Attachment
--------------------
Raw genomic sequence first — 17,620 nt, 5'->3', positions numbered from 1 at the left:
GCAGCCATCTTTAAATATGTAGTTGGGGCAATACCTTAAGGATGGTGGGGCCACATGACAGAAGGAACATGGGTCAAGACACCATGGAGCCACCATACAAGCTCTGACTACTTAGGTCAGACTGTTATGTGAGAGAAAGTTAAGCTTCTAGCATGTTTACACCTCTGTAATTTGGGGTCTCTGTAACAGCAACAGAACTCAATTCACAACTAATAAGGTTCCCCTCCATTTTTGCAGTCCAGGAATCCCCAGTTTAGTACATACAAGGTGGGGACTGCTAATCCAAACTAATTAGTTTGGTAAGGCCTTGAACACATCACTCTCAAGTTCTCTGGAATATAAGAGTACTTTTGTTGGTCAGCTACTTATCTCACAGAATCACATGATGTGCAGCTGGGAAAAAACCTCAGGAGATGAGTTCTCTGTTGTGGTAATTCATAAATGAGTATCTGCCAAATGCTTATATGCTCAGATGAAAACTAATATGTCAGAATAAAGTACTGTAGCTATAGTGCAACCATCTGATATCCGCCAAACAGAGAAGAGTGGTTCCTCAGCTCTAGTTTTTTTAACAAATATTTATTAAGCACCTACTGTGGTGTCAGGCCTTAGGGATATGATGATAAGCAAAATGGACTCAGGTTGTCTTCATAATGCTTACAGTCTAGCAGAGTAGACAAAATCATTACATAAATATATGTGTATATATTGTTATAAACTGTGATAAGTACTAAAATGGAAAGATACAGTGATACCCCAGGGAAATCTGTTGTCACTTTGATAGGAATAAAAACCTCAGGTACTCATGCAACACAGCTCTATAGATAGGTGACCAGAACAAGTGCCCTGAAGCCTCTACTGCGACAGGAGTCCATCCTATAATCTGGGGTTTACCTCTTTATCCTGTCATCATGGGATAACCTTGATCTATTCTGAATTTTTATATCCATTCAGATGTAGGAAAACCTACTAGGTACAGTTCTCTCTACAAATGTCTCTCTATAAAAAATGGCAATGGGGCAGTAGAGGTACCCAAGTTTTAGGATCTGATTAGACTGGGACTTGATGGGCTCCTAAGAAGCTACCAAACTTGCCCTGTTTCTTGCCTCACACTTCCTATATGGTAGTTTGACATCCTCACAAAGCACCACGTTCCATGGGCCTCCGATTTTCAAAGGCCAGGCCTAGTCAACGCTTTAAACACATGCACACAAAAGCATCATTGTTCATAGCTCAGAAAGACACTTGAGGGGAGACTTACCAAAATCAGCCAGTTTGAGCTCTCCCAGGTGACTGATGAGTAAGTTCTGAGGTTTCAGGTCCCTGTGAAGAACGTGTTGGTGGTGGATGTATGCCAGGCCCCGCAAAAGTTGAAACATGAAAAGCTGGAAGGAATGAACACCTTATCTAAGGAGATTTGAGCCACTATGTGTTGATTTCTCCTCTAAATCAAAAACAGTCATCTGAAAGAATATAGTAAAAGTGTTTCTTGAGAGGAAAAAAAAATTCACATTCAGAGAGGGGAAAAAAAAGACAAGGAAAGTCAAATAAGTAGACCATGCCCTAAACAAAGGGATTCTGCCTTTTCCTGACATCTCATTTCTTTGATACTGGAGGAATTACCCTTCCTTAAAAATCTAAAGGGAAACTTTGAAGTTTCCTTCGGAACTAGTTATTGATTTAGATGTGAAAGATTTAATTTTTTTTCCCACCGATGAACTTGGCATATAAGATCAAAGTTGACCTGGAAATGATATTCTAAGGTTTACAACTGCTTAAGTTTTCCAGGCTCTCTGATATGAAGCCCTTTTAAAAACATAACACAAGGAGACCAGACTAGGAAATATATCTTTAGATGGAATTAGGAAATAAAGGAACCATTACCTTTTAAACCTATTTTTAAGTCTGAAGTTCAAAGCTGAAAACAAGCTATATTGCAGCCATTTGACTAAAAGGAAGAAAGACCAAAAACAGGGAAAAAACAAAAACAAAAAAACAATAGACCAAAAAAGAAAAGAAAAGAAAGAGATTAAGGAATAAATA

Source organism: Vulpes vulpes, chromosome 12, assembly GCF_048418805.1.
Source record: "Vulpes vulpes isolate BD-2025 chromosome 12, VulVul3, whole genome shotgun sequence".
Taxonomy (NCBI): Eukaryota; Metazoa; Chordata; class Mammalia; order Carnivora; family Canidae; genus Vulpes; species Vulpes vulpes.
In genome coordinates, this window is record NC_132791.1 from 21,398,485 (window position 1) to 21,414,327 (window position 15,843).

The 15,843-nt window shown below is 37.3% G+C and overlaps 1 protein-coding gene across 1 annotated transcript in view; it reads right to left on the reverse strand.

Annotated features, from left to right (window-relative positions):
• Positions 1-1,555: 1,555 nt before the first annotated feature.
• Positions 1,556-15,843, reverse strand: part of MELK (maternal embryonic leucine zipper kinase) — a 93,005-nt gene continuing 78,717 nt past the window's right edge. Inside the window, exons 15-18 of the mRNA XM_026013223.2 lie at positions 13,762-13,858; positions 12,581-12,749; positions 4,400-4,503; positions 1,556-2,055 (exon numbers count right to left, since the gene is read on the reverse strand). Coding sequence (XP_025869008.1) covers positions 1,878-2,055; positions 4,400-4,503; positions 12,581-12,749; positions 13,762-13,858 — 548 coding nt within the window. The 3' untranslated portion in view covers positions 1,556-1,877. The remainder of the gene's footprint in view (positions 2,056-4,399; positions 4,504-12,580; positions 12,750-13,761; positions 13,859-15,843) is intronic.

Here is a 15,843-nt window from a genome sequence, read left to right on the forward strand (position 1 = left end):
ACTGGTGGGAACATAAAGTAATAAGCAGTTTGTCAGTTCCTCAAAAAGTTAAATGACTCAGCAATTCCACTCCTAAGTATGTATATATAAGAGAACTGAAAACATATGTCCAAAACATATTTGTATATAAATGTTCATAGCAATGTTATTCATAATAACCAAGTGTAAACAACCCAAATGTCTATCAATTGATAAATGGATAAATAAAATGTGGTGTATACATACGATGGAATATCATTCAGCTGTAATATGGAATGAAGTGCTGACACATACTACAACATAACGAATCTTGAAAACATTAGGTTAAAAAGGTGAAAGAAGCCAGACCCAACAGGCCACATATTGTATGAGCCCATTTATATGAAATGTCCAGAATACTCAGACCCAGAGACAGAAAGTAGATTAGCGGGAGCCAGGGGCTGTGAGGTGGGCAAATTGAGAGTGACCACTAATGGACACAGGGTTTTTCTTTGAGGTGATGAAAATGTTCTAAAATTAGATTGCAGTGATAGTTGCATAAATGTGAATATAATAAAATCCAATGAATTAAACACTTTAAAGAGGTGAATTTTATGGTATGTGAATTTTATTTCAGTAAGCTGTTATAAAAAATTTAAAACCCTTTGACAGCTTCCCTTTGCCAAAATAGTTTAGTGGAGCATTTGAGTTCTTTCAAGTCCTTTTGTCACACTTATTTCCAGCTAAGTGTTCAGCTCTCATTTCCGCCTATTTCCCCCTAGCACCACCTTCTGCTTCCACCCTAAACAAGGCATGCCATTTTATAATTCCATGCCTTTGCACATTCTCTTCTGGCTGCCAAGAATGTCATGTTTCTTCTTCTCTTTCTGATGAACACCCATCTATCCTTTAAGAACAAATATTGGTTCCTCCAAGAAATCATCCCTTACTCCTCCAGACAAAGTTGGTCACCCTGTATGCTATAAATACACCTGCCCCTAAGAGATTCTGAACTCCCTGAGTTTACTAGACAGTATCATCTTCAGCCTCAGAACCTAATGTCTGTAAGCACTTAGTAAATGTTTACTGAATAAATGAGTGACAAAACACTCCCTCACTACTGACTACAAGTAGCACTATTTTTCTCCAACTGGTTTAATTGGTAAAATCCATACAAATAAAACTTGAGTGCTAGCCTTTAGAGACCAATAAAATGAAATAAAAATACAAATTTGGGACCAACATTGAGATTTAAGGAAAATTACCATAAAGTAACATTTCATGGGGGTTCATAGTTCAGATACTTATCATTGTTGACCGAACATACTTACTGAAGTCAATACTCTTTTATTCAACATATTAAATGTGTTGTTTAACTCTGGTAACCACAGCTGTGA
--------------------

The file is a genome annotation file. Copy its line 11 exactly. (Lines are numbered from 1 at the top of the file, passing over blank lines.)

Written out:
Here is a 15,843-nt window from a genome sequence, read left to right on the forward strand (position 1 = left end):